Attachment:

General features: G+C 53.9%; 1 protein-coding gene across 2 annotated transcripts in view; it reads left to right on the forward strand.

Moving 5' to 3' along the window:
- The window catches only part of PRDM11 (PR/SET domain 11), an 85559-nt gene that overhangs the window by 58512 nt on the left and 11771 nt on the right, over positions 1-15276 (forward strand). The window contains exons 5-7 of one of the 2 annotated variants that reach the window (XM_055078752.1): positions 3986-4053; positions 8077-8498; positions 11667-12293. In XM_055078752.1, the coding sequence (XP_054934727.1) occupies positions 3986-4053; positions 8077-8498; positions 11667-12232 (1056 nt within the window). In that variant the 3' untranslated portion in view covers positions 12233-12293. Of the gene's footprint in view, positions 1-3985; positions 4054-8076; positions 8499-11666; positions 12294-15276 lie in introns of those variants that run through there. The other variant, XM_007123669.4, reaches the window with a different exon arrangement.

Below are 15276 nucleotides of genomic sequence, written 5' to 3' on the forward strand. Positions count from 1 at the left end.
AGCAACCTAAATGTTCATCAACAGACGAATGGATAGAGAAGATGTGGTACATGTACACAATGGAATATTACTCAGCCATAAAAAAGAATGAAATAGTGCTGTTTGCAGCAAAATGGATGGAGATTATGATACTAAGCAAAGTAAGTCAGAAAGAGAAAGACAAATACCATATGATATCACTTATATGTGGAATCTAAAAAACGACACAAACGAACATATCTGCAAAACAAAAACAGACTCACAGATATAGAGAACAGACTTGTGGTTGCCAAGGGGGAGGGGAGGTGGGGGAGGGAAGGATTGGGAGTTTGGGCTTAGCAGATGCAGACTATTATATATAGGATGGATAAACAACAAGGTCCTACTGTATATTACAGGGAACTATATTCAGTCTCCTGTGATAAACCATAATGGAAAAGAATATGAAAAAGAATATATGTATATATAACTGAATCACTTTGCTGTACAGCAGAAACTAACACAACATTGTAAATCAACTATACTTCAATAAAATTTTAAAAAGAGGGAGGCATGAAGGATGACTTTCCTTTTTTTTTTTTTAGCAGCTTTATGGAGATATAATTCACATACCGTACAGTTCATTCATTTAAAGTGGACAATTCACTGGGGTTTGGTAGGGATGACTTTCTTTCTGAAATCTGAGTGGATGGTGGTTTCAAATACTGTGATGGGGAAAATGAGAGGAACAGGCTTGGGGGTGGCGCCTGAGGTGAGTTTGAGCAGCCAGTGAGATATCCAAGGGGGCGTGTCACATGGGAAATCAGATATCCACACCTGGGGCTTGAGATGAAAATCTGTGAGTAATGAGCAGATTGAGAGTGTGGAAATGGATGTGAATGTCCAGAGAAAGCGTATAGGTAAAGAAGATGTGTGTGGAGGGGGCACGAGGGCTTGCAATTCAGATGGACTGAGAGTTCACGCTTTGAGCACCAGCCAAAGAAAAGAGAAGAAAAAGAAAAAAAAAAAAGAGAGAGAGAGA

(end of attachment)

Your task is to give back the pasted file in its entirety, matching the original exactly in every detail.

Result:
General features: G+C 53.9%; 1 protein-coding gene across 2 annotated transcripts in view; it reads left to right on the forward strand.

Moving 5' to 3' along the window:
- The window catches only part of PRDM11 (PR/SET domain 11), an 85559-nt gene that overhangs the window by 58512 nt on the left and 11771 nt on the right, over positions 1-15276 (forward strand). The window contains exons 5-7 of one of the 2 annotated variants that reach the window (XM_055078752.1): positions 3986-4053; positions 8077-8498; positions 11667-12293. In XM_055078752.1, the coding sequence (XP_054934727.1) occupies positions 3986-4053; positions 8077-8498; positions 11667-12232 (1056 nt within the window). In that variant the 3' untranslated portion in view covers positions 12233-12293. Of the gene's footprint in view, positions 1-3985; positions 4054-8076; positions 8499-11666; positions 12294-15276 lie in introns of those variants that run through there. The other variant, XM_007123669.4, reaches the window with a different exon arrangement.

Below are 15276 nucleotides of genomic sequence, written 5' to 3' on the forward strand. Positions count from 1 at the left end.
AGCAACCTAAATGTTCATCAACAGACGAATGGATAGAGAAGATGTGGTACATGTACACAATGGAATATTACTCAGCCATAAAAAAGAATGAAATAGTGCTGTTTGCAGCAAAATGGATGGAGATTATGATACTAAGCAAAGTAAGTCAGAAAGAGAAAGACAAATACCATATGATATCACTTATATGTGGAATCTAAAAAACGACACAAACGAACATATCTGCAAAACAAAAACAGACTCACAGATATAGAGAACAGACTTGTGGTTGCCAAGGGGGAGGGGAGGTGGGGGAGGGAAGGATTGGGAGTTTGGGCTTAGCAGATGCAGACTATTATATATAGGATGGATAAACAACAAGGTCCTACTGTATATTACAGGGAACTATATTCAGTCTCCTGTGATAAACCATAATGGAAAAGAATATGAAAAAGAATATATGTATATATAACTGAATCACTTTGCTGTACAGCAGAAACTAACACAACATTGTAAATCAACTATACTTCAATAAAATTTTAAAAAGAGGGAGGCATGAAGGATGACTTTCCTTTTTTTTTTTTTAGCAGCTTTATGGAGATATAATTCACATACCGTACAGTTCATTCATTTAAAGTGGACAATTCACTGGGGTTTGGTAGGGATGACTTTCTTTCTGAAATCTGAGTGGATGGTGGTTTCAAATACTGTGATGGGGAAAATGAGAGGAACAGGCTTGGGGGTGGCGCCTGAGGTGAGTTTGAGCAGCCAGTGAGATATCCAAGGGGGCGTGTCACATGGGAAATCAGATATCCACACCTGGGGCTTGAGATGAAAATCTGTGAGTAATGAGCAGATTGAGAGTGTGGAAATGGATGTGAATGTCCAGAGAAAGCGTATAGGTAAAGAAGATGTGTGTGGAGGGGGCACGAGGGCTTGCAATTCAGATGGACTGAGAGTTCACGCTTTGAGCACCAGCCAAAGAAAAGAGAAGAAAAAGAAAAAAAAAAAAGAGAGAGAGAGA